TikTok began life as Musical.ly in China. US users took the most notice and made videos of themselves lip-syncing to songs until the popularity of this platform overtook Facebook and Instagram on the iOS store. Once Live.ly added video to the platform and celebrities started using it, it gained enough notice to be purchased by ByteDance, the parent company of TikTok.
In the second half of 2018 alone TikTok went from 7 to 2 in the US most downloaded app list. In 2018 Snapchat also realized that TikTok was its biggest advertiser and adversary, spending nearly a billion annually on Snap ads alone. Now, advertisers are moving away from Snapchat as it brings the worst returns of any platform. TikTok is dominant, which makes learning how to create viral content on TikTok essential.
Bite-sized pieces of content that showcase entertaining content—comedy skits, music, informational explainer videos—are what goes viral on TikTok. Essentially TikTok has reframed content as shorter and content creation as easier, meaning virality happens faster and brands and celebrities can blow up, or crash down, seemingly overnight. This also means that creators of all types need to be able to replicate success more often.
Fortunately, there’s a sort of formula you can use whether you’re a celebrity, business, or unknown creator: keep up with trends, post a video at the right time, and be your authentic self. TikTok is representative of the fun of the moment, nothing more, so if you are tapped in, you’ll always have sources of content.
The accuracy of TikTok’s For You Page (more popularly known as the “#FYP”) is made up of three metrics: user interactions, video information, and device/account settings.
Short, positive, and engaging videos that encourage a response do best on TikTok. Intuitively we all know this, but producing this type of content consistently is difficult, with many people making videos regularly without knowing exactly why some blow-up and others fall flat.
We’ll keep it current with five popular 2021 viral videos to illustrate examples of content that shows how to go viral on TikTok. Remember, there is no predicting exactly what will blow up, but there are the general guidelines above that induce likelihood. Most accounts can’t replicate their biggest numbers very often, so there is certainly an egalitarian nature to the platform in that a bit of luck is required to go viral. Below are videos with their respective categories; remember, certain types of content do well, so focus on which you do best.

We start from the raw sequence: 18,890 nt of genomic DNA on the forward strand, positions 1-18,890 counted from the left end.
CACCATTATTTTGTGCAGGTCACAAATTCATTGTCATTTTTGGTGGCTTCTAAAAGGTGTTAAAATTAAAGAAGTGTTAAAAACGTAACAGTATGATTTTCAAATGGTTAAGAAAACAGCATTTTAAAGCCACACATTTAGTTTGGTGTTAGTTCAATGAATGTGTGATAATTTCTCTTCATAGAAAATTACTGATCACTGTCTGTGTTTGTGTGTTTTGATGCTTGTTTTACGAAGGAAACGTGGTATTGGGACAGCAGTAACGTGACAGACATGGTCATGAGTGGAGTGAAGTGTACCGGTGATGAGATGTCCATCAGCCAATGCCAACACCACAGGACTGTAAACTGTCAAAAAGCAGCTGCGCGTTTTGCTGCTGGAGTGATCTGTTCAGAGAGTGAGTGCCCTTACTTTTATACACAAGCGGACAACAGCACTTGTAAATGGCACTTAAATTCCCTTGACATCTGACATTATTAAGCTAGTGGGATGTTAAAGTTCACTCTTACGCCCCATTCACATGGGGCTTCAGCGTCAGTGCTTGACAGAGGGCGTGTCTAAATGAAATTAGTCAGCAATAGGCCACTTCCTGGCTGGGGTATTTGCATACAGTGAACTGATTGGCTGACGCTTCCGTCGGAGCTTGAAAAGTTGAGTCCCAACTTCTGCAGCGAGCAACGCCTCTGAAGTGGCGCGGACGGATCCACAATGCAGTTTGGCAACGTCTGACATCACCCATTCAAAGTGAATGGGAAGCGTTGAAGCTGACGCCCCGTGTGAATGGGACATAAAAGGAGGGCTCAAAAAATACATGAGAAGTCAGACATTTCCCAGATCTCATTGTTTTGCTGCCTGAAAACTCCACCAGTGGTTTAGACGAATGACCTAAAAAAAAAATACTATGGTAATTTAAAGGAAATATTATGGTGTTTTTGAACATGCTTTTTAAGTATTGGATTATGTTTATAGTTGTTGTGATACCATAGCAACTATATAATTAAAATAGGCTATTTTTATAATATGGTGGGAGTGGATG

This drone dancing video received over 300M views. If you heard a description of the video it might not seem like much, but that camera’s 360-degree angle takes it to another level.
This dog painting a flower hit 1.4M views. Pet videos have been on the internet, at least YouTube, since the very beginning. But there’s still room to impress with this evergreen content form centered around cuteness.
Photographers get the chance to showcase their process on TikTok, as opposed to just showcasing the final process on other platforms like Instagram. This one gives you an appreciation of all the work that goes into an orange-slice selfie.
Have you ever watched a satisfaction video? It’s a simple yet pleasing concept: show someone performing a routine task that highlights orderliness, like squeezing Play-Doh through a tube or cleaning up a spill to absolute spotless perfection. Or, as in this case, restocking a kitchen.
Some videos need no real explanation. In this video, a frog wearing a scarf and sunglasses takes a road trip with his (or her?) bestie to the tune of 4.7M likes and 107M views.
By now you should have a much better idea about how TikTok content goes viral. If you can create consistently entertaining, ideally funny, short-form content that catches the eye and takes people out of the day-to-day for just a matter of seconds, you’ll be successful on this still-growing platform.